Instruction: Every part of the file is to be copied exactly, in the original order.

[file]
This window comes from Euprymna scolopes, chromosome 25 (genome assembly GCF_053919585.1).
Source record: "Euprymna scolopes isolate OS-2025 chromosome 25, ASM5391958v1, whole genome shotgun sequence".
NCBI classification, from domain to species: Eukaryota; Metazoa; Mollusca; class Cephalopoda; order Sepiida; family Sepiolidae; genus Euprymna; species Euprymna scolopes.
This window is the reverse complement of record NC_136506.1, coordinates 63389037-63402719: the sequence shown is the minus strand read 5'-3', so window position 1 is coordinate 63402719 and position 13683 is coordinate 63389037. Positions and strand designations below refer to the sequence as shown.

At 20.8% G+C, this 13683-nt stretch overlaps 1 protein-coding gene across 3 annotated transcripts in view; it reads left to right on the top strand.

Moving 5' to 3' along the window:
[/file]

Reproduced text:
This window comes from Euprymna scolopes, chromosome 25 (genome assembly GCF_053919585.1).
Source record: "Euprymna scolopes isolate OS-2025 chromosome 25, ASM5391958v1, whole genome shotgun sequence".
NCBI classification, from domain to species: Eukaryota; Metazoa; Mollusca; class Cephalopoda; order Sepiida; family Sepiolidae; genus Euprymna; species Euprymna scolopes.
This window is the reverse complement of record NC_136506.1, coordinates 63389037-63402719: the sequence shown is the minus strand read 5'-3', so window position 1 is coordinate 63402719 and position 13683 is coordinate 63389037. Positions and strand designations below refer to the sequence as shown.

At 20.8% G+C, this 13683-nt stretch overlaps 1 protein-coding gene across 3 annotated transcripts in view; it reads left to right on the top strand.

Moving 5' to 3' along the window: